Aluminium – a controversial element?

13 July 2016 | Mirja Brand

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Aluminium – it is used in a large amount of products we use every day without even realising it. What are the implications of our aluminium use on people and planet? | Photo: findexperts.com.ng

Most of us use aluminium in our everyday life. How much aluminium is used on a daily basis is not always clear or obvious to most of us, but whenever we call up a friend, use our laptop or take the bus, aluminium is involved. Aluminium can be found in cell phones, electronic devices, cars, public transportation, aeroplanes, kitchenware, packaging, cans and cosmetics.

As well as everyday uses, the use of aluminium in the military, such as arms and weapons, is immense. As such, the application of aluminium spreads to a whole range of different areas: from the weaponry and arms industry, to the construction of new dams for factories’ electricity supply, to its everyday use by almost all of us across the globe – our daily lives would look very different if we didn’t use aluminium, especially in our highly technological world. Its many favourable qualities such as being lightweight, soft, flexible, and its ability to form into numerous shapes, make it a popular alloy with other metals. It is made from minerals such as bauxite or cryolite which contain aluminium oxide, and is later refined into alumina before finally being smelted into aluminium.

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Aluminium is used in electronics for various reasons, including its ability to conduct heat quickly. It is used on the inside for wiring or lighting, but also on the outside for computer keyboards (pictured) or laptop casings. | Photo: MorgueFile

Environmental issues

Although actual aluminium is portrayed as being environmentally friendly, the process of extracting and processing it can have disastrous effects. Mountain summits are flattened, forests are cut down, enormous amounts of carbon and other gases are emitted into the area as toxic red mud (where bauxite is found) is deposited into nearby bodies of water. Futhermore, mining sites can have a critical effect on biodiversity as it mainly occurs in tropical areas and involves large land areas. People who live in areas affected by this also suffer from the consequences.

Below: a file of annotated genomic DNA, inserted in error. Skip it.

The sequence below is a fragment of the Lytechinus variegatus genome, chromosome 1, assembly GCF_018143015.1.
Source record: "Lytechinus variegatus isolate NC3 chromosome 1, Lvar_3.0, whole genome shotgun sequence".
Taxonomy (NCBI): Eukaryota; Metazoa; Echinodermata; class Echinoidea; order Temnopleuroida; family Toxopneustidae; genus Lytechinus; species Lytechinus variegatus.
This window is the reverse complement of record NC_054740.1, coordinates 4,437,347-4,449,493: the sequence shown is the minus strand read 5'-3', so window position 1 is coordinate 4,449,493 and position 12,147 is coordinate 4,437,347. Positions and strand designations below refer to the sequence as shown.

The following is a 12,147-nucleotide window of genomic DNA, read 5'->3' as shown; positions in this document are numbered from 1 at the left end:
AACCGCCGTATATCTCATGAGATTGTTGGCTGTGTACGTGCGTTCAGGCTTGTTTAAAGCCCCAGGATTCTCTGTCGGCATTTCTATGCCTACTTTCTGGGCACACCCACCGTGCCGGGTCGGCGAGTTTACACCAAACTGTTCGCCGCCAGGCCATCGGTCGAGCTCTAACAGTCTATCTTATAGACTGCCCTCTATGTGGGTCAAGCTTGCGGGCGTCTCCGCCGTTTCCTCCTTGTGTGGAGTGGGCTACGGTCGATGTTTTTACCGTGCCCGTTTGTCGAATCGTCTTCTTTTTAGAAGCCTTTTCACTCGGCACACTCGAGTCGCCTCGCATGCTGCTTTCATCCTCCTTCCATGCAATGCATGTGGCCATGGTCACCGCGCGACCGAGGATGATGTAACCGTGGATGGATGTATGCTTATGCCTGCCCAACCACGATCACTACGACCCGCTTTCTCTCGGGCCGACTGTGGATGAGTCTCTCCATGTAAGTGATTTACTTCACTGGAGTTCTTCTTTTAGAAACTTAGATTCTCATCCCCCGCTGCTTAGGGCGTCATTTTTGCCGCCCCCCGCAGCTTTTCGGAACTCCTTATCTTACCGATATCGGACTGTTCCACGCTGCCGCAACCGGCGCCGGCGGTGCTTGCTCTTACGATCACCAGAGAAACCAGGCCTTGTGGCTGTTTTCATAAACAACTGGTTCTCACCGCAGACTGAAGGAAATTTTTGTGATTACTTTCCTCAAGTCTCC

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Bauxite mining in Odisha, East India. | Photo: Samarendra Das & Felix Padel

Socio-cultural issues

What, then, is the relationship between the aluminium industry and the destruction of indigenous communities? Mining often occurs on indigenous lands. In the Indian state of Odisha, for instance, the Khond, an indigenous community, has been severely affected by the aluminium industry: the displacement of people because of the building of smelters or refineries poses a severe threat for a society like the Khonds. The mountains, where the bauxite can be found, play a crucial role in their religion and constitutes a large part of their social life. By destroying their livelihood, they are forced to change their ways of living. The impacts that the mining and production of aluminium has on indigenous societies is not confined to India. Elsewhere in the world indigenous communities also struggle to keep control over their land, such as the a recent case with mining company Glencore in Queensland, Australia.

In short, whatever we use aluminium for, the fact remains that its extracting and processing pose problems for our environment and to the people who inhabit it. A rising demand for goods made of aluminium means more metals need to be mined from the earth to then be processed into aluminium.

What can be done? The complexities of land rights and environmentally friendly practices in the extractive industry are not likely to be resolved easily. We can, however, start by being more careful with our products, making them last longer. This ensures we decrease the demand for more aluminium. When we don’t want our product anymore, we can make sure we don’t just bin it, landing it in a landfill, but we can find out where to take it so that the metal can be recycled. One of the major perks of aluminium in terms of sustainability is that it can be reused for the same purposes over and over again. Unlike many other materials, aluminium does not lose its unique properties. So by being sensible about how we use and dispose of our aluminium products, we can start to decrease the negative impact it is having.

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Aluminium cans. | Photo: scrapmonster.com

 

Researched and written by Mirja Brand

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